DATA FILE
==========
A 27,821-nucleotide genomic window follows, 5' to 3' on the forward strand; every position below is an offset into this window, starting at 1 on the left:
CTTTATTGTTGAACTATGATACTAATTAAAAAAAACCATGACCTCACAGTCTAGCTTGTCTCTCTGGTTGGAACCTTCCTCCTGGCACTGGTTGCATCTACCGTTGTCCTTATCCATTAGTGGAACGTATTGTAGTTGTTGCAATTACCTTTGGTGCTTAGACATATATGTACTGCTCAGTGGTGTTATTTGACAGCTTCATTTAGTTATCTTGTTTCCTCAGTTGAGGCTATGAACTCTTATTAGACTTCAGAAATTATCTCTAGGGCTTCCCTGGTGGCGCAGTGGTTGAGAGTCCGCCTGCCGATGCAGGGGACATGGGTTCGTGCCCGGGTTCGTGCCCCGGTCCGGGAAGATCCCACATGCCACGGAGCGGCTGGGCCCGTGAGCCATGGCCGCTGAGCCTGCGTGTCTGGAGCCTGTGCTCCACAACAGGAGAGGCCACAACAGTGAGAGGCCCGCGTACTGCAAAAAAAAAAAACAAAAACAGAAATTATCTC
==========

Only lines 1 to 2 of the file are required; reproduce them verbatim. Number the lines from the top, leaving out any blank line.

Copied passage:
A 27,821-nucleotide genomic window follows, 5' to 3' on the forward strand; every position below is an offset into this window, starting at 1 on the left:
CTTTATTGTTGAACTATGATACTAATTAAAAAAAACCATGACCTCACAGTCTAGCTTGTCTCTCTGGTTGGAACCTTCCTCCTGGCACTGGTTGCATCTACCGTTGTCCTTATCCATTAGTGGAACGTATTGTAGTTGTTGCAATTACCTTTGGTGCTTAGACATATATGTACTGCTCAGTGGTGTTATTTGACAGCTTCATTTAGTTATCTTGTTTCCTCAGTTGAGGCTATGAACTCTTATTAGACTTCAGAAATTATCTCTAGGGCTTCCCTGGTGGCGCAGTGGTTGAGAGTCCGCCTGCCGATGCAGGGGACATGGGTTCGTGCCCGGGTTCGTGCCCCGGTCCGGGAAGATCCCACATGCCACGGAGCGGCTGGGCCCGTGAGCCATGGCCGCTGAGCCTGCGTGTCTGGAGCCTGTGCTCCACAACAGGAGAGGCCACAACAGTGAGAGGCCCGCGTACTGCAAAAAAAAAAAACAAAAACAGAAATTATCTC